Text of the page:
Downtown Cornerstone Media
Oct 31

Immovable Truth

Acts, Media, Sermons | by Pastor Adam Sinnett


Audio | Acts 2:40-47


We are taking five weeks to unpack true Christianity from the first authoritative account of the first Christian church recorded in Acts 2:40-47. This week we get insight into the second of four “vital signs” (i.e. signs of life) of true Christianity: immovable truth. True Christianity has an immovable commitment to God’s truth, revealed in the Bible and summed up in the person and work of Jesus Christ.


This morning we find ourselves in the middle of a short series-within-a-series (Acts) on true Christianity, based on Acts 2:40-47. Contrary to popular misconceptions, Christianity is not a club, something we “pick up”, or “sign up” for that involves just one part of life. Rather, true Christianity is God-initiated, Jesus-centered, involving the entire person (heart, mind, will). This passage gives us the first authoritative glimpse into the first Christian church in Jerusalem. From it, we see four vital signs (i.e. signs of life) for every church and every Christian. True Christianity results in a new community, shaped by new truth, engaged in new worship, sent on a new mission.

All of these vital signs of God’s people take place in the context of the church. The church is not merely a random collection of isolated individuals. The church is a living redeemed community formed around Living Redeemer. Jesus loves the church and died for the church (Eph 5:25). Whether churches are good or bad, strong or weak, ugly or beautiful, afraid or fearless, thriving or dying,  the church is God’s primary plan for carrying out his purposes in the universe. Today, we’re going to look at the second vital sign of Jesus’ church: TRUTH (Acts 2:42)  We’ll do that by asking two questions:

First, what is the “Apostle’s teaching”?

Q: What is the primary content of the “Apostle’s teaching”?

#1 Old Testament.

Acts 28:23 “persuading them concerning Jesus from both the law of Moses and prophets” (Paul)
Luke 24:44 “everything written about me in the Law of Moses and the Prophets and the Psalms”
Peter’s first sermon; quotations from Joel and Psalms (Acts 2)

#2 The life of Christ. (i.e. Gospels)

Mt 28:18-20 “teach them all the things I have told you…”

#3 Entire NT written by the apostles and associates.

Therefore, it is safe to assume that the “Apostle’s teaching” is what today we call the Bible.

Q: What is the primary message of the “Apostle’s teaching”?

The primary message of the “Apostle’s teaching” was the life, death, resurrection of Jesus for the forgiveness of sin and life w/ God. In other words, the gospel. (Lk 24:45-47, Acts 2:22-24, 1 Cor 15:1-4)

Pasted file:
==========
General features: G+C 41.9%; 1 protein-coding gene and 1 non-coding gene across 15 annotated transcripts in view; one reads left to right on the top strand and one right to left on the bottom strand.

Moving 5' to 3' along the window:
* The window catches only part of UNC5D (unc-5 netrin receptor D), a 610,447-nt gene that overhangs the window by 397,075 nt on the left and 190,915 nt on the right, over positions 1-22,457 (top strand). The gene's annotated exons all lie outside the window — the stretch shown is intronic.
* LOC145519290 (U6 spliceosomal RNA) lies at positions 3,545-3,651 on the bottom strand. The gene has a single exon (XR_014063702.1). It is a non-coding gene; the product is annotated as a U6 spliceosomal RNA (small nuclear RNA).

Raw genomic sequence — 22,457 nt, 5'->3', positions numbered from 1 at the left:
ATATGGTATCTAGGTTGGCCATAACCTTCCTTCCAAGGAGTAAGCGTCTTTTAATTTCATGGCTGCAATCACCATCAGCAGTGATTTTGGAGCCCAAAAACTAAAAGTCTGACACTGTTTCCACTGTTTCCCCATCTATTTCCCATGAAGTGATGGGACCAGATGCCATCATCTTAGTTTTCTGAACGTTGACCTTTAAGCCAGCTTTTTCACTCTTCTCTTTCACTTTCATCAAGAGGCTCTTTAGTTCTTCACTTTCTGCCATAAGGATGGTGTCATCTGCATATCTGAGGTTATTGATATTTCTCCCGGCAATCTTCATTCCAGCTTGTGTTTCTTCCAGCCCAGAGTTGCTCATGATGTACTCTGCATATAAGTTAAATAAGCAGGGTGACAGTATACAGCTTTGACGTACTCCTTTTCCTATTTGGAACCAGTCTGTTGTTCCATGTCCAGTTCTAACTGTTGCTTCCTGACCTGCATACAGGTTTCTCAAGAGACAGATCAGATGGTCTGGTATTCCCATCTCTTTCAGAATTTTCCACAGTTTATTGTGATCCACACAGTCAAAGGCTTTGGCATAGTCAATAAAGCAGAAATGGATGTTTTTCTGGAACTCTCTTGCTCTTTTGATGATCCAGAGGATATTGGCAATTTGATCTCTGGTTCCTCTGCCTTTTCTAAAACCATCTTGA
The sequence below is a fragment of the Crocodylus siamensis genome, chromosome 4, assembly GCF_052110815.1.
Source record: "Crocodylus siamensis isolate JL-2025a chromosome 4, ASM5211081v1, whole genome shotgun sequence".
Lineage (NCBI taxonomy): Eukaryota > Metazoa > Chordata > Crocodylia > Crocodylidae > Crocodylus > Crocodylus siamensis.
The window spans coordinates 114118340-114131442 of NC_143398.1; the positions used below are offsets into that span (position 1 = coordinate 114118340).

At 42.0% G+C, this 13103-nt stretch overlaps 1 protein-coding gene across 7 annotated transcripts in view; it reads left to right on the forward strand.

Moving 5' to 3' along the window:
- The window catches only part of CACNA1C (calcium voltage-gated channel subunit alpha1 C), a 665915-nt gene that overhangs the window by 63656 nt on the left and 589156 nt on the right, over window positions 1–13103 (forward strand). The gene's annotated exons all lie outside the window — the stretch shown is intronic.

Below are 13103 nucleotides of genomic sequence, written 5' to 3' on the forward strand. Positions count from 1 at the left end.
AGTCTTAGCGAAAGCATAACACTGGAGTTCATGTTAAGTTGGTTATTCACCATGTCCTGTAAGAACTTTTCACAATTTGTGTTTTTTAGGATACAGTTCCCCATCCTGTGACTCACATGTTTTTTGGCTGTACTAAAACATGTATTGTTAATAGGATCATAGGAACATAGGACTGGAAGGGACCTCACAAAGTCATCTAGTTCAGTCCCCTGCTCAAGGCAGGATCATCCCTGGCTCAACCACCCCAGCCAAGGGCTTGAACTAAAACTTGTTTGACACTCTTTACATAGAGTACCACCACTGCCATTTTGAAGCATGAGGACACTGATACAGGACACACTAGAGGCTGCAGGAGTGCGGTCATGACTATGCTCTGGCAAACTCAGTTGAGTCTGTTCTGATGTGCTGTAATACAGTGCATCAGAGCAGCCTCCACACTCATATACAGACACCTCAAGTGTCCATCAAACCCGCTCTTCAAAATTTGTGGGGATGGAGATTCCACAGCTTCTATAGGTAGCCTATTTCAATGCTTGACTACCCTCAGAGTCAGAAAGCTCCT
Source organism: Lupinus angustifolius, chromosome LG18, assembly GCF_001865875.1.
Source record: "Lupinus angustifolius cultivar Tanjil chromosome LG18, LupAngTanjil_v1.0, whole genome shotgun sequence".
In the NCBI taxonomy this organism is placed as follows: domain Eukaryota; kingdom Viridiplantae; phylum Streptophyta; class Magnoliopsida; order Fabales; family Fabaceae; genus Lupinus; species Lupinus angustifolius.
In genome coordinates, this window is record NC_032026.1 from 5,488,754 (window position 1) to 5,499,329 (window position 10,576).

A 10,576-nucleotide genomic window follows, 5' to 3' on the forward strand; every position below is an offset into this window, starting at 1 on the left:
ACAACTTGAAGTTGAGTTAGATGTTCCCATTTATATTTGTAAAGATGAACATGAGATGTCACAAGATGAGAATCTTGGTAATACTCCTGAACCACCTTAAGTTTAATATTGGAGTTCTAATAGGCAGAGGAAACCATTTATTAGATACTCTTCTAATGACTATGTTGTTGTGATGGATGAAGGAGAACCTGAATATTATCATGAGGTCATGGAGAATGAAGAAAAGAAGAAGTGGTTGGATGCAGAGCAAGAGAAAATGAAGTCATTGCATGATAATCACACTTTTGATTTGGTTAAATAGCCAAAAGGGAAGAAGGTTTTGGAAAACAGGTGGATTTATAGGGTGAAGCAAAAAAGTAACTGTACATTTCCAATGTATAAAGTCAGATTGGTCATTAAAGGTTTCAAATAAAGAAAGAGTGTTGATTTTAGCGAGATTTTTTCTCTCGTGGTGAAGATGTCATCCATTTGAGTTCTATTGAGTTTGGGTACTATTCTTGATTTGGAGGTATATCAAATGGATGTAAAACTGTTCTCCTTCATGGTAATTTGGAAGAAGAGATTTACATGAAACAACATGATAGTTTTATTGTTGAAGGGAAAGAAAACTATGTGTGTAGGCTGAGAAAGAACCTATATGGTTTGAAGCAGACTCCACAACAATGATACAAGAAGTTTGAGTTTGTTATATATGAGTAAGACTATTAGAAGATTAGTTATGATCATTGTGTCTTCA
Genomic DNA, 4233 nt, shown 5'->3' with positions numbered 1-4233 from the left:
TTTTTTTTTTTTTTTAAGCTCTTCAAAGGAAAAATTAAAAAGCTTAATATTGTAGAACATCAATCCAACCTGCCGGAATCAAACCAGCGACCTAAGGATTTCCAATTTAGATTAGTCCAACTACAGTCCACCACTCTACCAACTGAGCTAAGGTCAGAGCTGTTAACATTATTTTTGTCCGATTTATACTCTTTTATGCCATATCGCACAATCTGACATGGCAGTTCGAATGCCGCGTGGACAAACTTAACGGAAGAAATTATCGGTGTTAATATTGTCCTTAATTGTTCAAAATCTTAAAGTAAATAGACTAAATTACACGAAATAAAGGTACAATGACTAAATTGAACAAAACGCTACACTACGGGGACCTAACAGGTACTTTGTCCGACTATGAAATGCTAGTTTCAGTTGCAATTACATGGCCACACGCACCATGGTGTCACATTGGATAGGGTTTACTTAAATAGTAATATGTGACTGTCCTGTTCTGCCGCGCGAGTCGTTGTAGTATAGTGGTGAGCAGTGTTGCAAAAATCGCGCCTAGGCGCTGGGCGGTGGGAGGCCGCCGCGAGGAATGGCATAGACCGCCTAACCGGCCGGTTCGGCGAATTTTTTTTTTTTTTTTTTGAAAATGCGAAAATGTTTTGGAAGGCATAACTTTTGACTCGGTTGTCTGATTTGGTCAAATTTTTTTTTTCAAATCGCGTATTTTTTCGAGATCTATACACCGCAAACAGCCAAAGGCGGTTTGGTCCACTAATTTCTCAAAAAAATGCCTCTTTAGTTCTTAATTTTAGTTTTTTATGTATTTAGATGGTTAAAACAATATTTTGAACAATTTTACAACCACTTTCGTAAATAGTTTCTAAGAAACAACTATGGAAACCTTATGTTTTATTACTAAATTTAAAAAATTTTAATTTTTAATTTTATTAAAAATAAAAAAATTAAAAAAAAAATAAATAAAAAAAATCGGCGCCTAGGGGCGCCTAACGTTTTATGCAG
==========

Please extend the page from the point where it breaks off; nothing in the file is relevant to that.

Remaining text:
“Now I would remind you, brothers, of the gospel I preached to you…For I delivered to you as of first importance what I also received: that Christ died for our sins in accordance with the Scriptures, that he was buried, that he was raised on the third day in accordance with the Scriptures.” 1 Cor 15:1-4

Therefore, the Apostles taught from the Bible about the good news of Jesus Christ.

Why does all of this matter to us? Significantly, the bible doesn’t claim to be one option in the company of many other viable options. No. Instead if makes a significant (and controversial) claim, a claim to be the Truth.

Ps 119:160 “The sum of your word is truth
Ps 86:11 “Teach me your way, O Lord, that I may walk in your truth
Jn 17:17 “Your word is truth” – Jesus
Eph 1:13 “the word of truth, the gospel of your salvation… (cf Col 1:5)

Q: What is Truth? Truth is what God says and we have what God says (accurately, not exhaustively) in Bible. (Grudem). Therefore, Apostles were teaching truth. This means we are to think of the Bible as the ultimate standard of Truth; the ultimate reference point by which every other claim to truthfulness is to be measured. (Grudem) In other words, the Bible serves as the plumb line of the universe, the universal standard for Truth. This is an astonishing claim.

Yet, even more amazing is that the Bible tells us that this truth of God is summed up in the life and work of Jesus Christ.

“For this purpose I was born and for this purpose I have come into the world—to bear witness to the truth. Everyone who is of the truth listens to my voice.” Jn 18:37

“I am the way, and the truth, and the life.” Jn 14:6

Q: What does the Bible claim to be the truth of? GOD (what He is like, what His purposes in world are, what He has done, what He promises to do, etc), WORLD (how all things came into being, why beauty & brokenness, etc), US (the reason we exist, why we are the way we are, how life works best, etc. )

This idea of “Truth” apart from what is “false” is incredibly unpopular today, particularly in our city. The Scriptures promised there would be a day like today:

2 Tim 4:3 “For the time is coming when people will not endure sound teaching, but having itching ears they will accumulate for themselves teachers to suit their own passions, and will turn away from listening to the truth and wander off into myths (fables, false truth, illusions)”

None of this should surprise us. How did Satan tempt Eve? He got her to question the truth of God. “Did God say that?” From that point onward, all denial of truth is deeply rooted in the desire of the fallen mind to be free from all authority and, in turn, enjoy exaltation of self. (adapted Piper)

Six examples of major compromises to the truth of God.

RELATIVISM. “What’s right for you is right for you; what’s right for me is right for me.” Within the relativistic framework, we’re all entitled to our own faith. No one can really say what is good or bad. The issue is not whether something is true, but whether the individual is sincere in their belief. Relativism touts salvation by sincerity. Everyone does what is right in his or her own eyes and it is labeled “progressive”, when in reality that is right out of Judges 17:6

LIBERALISM. Biblical liberalism emphasizes the moral aspects of Christianity, while minimizing truth. Jesus is seen as a moral teacher who occasionally said some hard things. Biblically liberal churches believe very little. Typically they do not believe that Jesus was God, nor born of a virgin, nor in the “new birth”, nor in the unique authority of the Bible. Biblical liberalism touts salvation by good works. NOTE: This liberalism refers to biblical liberalism, not political liberalism. There are no direct correlations between Christianity and politics (i.e. “as though you must be a Republican”). You can be a Christian and be a Democrat or a Republican. However, due to Christian stances on particular issues (e.g. abortion) Christians tend to fall in the range of conservative Republicans to neo-Democrats.

ECUMENISM. Evangelical + Catholics + Liberals together. Ecumenism reduces the truth while elevating unity. We want unity but the ultimate, bottom-line, question is “What is the church?” – Who is Jesus? What has he done? What do you say about Book? These are the things that define the real biblical church. We can’t go anywhere if don’t believe Jesus is the unique Son of God and salvation can only be had by faith in Him. Ecumenism touts salvation by unity.